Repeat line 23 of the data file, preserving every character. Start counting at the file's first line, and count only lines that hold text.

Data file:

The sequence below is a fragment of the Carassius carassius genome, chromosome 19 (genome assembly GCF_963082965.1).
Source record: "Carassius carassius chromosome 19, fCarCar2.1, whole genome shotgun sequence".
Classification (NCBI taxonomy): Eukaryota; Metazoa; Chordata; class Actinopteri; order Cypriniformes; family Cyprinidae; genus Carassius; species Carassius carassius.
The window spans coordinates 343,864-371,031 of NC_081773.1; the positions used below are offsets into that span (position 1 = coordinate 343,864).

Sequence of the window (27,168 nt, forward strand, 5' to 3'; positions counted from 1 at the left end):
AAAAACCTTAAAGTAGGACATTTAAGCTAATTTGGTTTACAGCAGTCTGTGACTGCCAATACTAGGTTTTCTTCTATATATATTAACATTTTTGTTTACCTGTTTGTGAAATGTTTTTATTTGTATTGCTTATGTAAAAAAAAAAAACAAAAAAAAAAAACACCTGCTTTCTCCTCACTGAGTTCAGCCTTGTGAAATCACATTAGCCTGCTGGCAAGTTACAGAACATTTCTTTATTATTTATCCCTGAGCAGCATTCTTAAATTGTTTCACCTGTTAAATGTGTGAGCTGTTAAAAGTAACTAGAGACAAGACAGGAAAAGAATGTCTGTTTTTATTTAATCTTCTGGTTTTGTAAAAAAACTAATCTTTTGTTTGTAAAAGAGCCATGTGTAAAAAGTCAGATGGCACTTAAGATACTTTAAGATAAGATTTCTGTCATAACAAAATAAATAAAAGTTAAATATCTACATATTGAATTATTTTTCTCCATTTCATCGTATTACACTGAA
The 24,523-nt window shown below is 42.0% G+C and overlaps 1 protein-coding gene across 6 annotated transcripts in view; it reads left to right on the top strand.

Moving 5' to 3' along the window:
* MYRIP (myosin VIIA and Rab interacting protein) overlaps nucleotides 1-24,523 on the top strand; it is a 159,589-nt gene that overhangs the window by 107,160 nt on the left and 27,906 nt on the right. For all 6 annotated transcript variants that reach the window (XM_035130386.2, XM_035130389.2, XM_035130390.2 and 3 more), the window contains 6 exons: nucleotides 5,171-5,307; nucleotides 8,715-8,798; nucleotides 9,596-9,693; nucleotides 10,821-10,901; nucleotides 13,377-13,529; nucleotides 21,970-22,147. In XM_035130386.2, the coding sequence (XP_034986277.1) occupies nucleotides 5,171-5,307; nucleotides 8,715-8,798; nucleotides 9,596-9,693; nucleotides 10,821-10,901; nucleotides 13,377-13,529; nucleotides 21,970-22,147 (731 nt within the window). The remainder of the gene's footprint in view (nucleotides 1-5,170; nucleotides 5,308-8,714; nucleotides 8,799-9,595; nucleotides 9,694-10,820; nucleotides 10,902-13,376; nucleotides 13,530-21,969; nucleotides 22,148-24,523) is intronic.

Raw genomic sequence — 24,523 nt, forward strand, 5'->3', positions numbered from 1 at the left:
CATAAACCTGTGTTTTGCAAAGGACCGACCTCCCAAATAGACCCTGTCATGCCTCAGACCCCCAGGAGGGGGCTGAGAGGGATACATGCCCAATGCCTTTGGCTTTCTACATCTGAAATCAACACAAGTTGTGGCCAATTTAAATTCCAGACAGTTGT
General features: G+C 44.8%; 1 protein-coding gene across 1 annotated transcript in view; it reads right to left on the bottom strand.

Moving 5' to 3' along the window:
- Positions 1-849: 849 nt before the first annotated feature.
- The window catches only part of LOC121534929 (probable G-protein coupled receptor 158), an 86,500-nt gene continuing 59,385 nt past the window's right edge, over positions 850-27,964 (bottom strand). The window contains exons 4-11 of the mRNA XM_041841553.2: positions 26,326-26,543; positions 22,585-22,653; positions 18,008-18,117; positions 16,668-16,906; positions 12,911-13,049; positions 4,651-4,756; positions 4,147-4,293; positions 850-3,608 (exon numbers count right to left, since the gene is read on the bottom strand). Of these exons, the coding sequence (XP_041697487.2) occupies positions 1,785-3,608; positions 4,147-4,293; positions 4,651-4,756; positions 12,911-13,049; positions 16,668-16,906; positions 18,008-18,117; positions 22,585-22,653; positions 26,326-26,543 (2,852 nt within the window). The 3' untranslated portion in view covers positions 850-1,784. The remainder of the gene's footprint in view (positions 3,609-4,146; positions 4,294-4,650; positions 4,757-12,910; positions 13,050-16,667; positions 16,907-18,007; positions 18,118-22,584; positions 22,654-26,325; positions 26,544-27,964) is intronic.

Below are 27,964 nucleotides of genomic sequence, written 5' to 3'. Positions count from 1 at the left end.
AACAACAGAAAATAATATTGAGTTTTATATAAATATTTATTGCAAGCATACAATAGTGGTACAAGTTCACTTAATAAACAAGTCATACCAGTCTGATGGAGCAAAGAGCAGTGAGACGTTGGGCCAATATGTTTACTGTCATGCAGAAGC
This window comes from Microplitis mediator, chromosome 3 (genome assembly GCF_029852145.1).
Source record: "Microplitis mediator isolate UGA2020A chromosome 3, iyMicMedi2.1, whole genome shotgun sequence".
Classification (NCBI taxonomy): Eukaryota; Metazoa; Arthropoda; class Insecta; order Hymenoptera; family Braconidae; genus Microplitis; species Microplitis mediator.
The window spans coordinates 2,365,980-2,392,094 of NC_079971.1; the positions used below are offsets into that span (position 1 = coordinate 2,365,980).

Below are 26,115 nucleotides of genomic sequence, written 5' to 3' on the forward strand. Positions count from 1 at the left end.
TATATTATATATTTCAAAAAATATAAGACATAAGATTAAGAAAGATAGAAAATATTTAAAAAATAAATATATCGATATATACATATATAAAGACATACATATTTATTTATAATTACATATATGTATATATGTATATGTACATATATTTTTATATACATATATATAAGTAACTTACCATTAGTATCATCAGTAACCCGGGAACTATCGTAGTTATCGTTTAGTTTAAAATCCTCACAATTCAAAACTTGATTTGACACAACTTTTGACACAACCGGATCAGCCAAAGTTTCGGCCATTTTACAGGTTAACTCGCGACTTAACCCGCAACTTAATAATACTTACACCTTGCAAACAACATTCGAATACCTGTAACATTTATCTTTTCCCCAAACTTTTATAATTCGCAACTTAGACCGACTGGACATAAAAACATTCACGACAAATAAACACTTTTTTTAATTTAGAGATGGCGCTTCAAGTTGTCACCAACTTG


TATATTATATATTTCAAAAAATATAAGACATAAGATTAAGAAAGATAGAAAATATTTAAAAAATAAATATATCGATATATACATATATAAAGACATACATATTTATTTATAATTACATATATGTATATATGTATATGTACATATATTTTTATATACATATATATAAGTAACTTACCATTAGTATCATCAGTAACCCGGGAACTATCGTAGTTATCGTTTAGTTTAAAATCCTCACAATTCAAAACTTGATTTGACACAACTTTTGACACAACCGGATCAGCCAAAGTTTCGGCCATTTTACAGGTTAACTCGCGACTTAACCCGCAACTTAATAATACTTACACCTTGCAAACAACATTCGAATACCTGTAACATTTATCTTTTCCCCAAACTTTTATAATTCGCAACTTAGACCGACTGGACATAAAAACATTCACGACAAATAAACACTTTTTTTAATTTAGAGATGGCGCTTCAAGTTGTCACCAACTTG